July 24, 2009
Ginger drops me off. We hug as she fights tears. “Thank you for coming with me. I have to get used to doing this solo now.” “Thank you for asking me to join you. You’ll be alright.” I know it’s hard being in a new place, without knowing anyone else there. But I have become more certain than ever, that in everything, He goes before us.
This is the easiest airport I’ve been through. Bags checked, boarding pass, and flight information before I even enter. I order a Jamba Juice and can’t help but smile as I sit at the gate, there are two birds inside flying over my head and landing on the gate sign above me.
We, the other passengers and I, board the plane. I take my seat by a window and wait for take- off, it is one of my favorite experiences, probably because it is as close as I’ve ever come to actually flying on my own. Once we are in the air, I watch, the ribbon road winding, as we pass over the tan earth below. We fly over the land of Tetris, neat plots of soil; the land of circles, like someone stamped them into place with Bingo markers in different shades of brown and green. The clouds are like sheep and elephants and their shadows like crazy dancing poodles, mirrors of black beneath. And then, in this land that is laid out so neatly, lined off into exact pieces there is a burst of organic beauty on the surface of the earth. A canyon maybe that can’t be divided and marked off. Black and orange like a painted dragon, sparks of fire flying out of its sides.
There is a lady on the flight; I have gathered that the two ladies in front of me are her daughter and daughter in-law and that the girl beside me is her granddaughter, who reminds me of a Golden Girl. Tall and thin ( a family trait and a trait that attracts the family), her blonde hair just so, her lips and eyes bright colors of pink and blue, huge gold earrings, flat, thick oval discs that catch the sunlight. She talks to her companions about her boyfriend, Grant, and the girls’ trips they’ve all taken over the years. She orders a white wine. She talks about her friends at the club (I’m assuming Country rather than Dance) and playing bridge. She, herself, is a card.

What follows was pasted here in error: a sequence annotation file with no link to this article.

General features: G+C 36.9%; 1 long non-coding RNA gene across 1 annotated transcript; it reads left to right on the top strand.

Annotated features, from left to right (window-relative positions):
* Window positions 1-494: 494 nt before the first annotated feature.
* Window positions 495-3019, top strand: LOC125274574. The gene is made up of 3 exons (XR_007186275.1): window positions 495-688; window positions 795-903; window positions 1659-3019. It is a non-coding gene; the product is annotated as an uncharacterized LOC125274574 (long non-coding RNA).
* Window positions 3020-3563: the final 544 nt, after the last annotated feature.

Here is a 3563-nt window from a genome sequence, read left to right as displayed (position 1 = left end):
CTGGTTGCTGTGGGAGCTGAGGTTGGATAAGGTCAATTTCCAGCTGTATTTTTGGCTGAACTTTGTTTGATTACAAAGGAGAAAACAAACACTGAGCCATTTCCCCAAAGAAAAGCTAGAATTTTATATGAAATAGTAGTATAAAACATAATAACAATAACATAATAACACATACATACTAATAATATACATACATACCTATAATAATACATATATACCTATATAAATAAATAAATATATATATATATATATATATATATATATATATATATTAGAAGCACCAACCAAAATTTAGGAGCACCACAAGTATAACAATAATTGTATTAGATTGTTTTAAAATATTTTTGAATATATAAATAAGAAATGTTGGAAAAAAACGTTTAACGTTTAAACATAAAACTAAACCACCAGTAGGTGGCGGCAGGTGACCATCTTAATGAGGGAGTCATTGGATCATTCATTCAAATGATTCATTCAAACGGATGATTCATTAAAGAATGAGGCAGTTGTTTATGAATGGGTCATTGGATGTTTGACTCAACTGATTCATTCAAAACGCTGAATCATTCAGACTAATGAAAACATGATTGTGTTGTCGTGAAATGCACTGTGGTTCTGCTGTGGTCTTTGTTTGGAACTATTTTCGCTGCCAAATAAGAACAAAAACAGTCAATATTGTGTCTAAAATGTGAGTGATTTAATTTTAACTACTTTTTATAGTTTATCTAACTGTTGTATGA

I drift in and out of sleep. I have tea and cookies, which, unfortunately after I’ve eaten them and developed a rash, look at the package and realize they are made with soy flour. We land as I listen to the people behind me talk about the view. The mother thinks it is beautiful, the daughter hates it. They are from California. In fact, I think I am the only one on the flight who is returning. Which is nice, because I know exactly where to head for my luggage and about how long it will take me to get home. There is excitement and adventure in a new place, but a distinct comfort in what is familiar. I have discovered that I like both. Right now, I am thankful for the familiar. Sarah waits with me for my suitcase to appear on the conveyor belt. We drive toward Chattanooga. The door is locked, and my hands are full, so I ring the bell. Phil, who normally does not come out with the other dogs, runs to the door and back to Momma, sliding across the kitchen floor as if to say, “hurry, hurry, she’s here.” I think he is going to turn back-flips and leap into an arabesque out of Momma’s arms toward me. He makes a fuss of “happy noises” and all is right with the world.